My affinity for tile grid maps is well documented. I think there a nice alternative to the standard choropleth map and even though they introduce their own geographic distortions (such as South Carolina placed to the east of North Carolina), they are generally easy to create and easy to read.

Given my creation of a US tile grid map, European tile grid map, and the ill-conceived global tile grid map, it was time to bring it a little closer to home. I’ve now made a tile grid map of the 25 zip codes in Washington, DC. (Hat tip to Ann Emery for reminding me that I had created this some time ago and had failed to post it.)

As with all tile grid maps, there are a few issues with this one:

• I haven’t quite nailed down the curvature on the western edge along the Potomac.
• Some zip codes vary greatly in size, so they are hard to align. For example, in this map, zip codes 20005, 20006, and 20036 (“A”, “B”, and “C”) are basically on top of each other. I can’t really do that in the tile version.
• I think the biggest issue is that I didn’t get the three large zip codes in Anacostia (20032, 2002, 20019) to sit on their own along the south-eastern edge of the District.

## How to Make It

If you’ve read any of my previous tutorials on the tile grid map, you’ll notice that I create them using Excel’s Conditional Formatting menu. You can’t tilt the cells in an Excel spreadsheet, however, so I took a different approach and instead will use a scatterplot with diamond shapes. (Of course, it is possible to create the map in the spreadsheet, take a screenshot, and then rotate the image.)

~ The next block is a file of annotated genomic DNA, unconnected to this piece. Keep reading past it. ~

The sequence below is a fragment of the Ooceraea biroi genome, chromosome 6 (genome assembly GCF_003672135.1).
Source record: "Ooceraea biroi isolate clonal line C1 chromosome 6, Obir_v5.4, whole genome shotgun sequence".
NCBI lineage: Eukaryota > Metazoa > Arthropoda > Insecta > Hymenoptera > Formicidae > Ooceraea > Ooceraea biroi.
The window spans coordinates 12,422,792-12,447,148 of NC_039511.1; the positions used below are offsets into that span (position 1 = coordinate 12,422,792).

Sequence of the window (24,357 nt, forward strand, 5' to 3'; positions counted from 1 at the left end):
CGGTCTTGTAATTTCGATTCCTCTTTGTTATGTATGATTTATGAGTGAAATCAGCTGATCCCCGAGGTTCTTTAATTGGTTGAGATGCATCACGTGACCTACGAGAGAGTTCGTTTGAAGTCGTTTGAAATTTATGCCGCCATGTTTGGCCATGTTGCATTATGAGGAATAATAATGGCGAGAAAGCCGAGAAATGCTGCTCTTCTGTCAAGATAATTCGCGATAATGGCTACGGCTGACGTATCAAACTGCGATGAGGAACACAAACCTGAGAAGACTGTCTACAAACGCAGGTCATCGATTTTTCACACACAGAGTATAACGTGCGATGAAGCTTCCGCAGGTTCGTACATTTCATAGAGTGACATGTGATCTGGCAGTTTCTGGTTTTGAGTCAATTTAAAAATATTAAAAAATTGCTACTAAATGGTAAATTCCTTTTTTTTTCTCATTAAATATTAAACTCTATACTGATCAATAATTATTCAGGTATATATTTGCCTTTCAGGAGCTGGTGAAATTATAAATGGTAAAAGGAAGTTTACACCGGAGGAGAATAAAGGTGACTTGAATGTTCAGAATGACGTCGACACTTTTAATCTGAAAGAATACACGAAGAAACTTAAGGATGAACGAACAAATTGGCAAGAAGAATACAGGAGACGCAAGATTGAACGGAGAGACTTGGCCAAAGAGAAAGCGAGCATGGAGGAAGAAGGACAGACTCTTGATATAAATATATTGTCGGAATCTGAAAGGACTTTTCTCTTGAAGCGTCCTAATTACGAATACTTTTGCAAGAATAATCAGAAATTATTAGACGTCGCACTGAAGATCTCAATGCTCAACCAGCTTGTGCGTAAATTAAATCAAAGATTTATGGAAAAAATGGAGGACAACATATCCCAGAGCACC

Step 1. Data Preparation. I have each zip codes and their populations in columns B and C. I create a little look-up table to place them into four separate bins. I use a VLOOKUP formula in column D to pull out the Group numbers from my look-up table:

=VLOOKUP(C3,\$P\$3:\$Q\$7,2,1)+1

The values in that look-up table could be quartiles or quintiles or anything really.

Step 2. Data Series. To make this whole thing a little bit easier, I’m going to plot four separate series (to coincide with the four separate groups as defined in the look-up table). By using separate series, the colors in the chart will update automatically without having to make manual changes to the colors each time. I use a pretty simple formula in columns E-L; in the first cell of column E, for example, I use this: =IF(\$D3=1,\$M3,NA()).

This checks the zip code’s group and, if true, places the “xFull” and “yFull” values in those cells; if false, it inserts an #N/A, which Excel will ultimately ignore when we create the plot. The “xFull” and “yFull” values come from playing around with the scatterplot layout. I simply created a 6×6 grid and started messing around to find where each zip code would go.

Step 3. Create the Chart. Create a scatterplot with the four series, select the points, and change the Marker Type to a diamond. Then, increase the size of the diamond so the edges touch each other (in my version, to 54). Select Marker Colors for the points and change the Marker Border to white. Because I’ve used four different series, I need to set the colors four times, but because this is all built with formulas, when the data or cutoffs change, I won’t need to do anything to the colors.

Step 4. Add Labels. If you’re in Excel 2016 (PC version), you can use the custom label option to label the scatterplots with a custom range. On a Mac or in previous versions, you need to do this by hand by adding data labels and then manually editing them to the zip code number.

A quick aside: I’ve also tried creating a tile grid map for Virginia counties, but some of the smaller counties and districts are really troublesome to line up. I may save that for another day. (A square state like Colorado or Wyoming, or a smaller state, would probably be easier.)

So that’s it, really. A scatterplot with large diamonds. Here’s the Excel file if you want to play around. If you have a better layout, please send it along!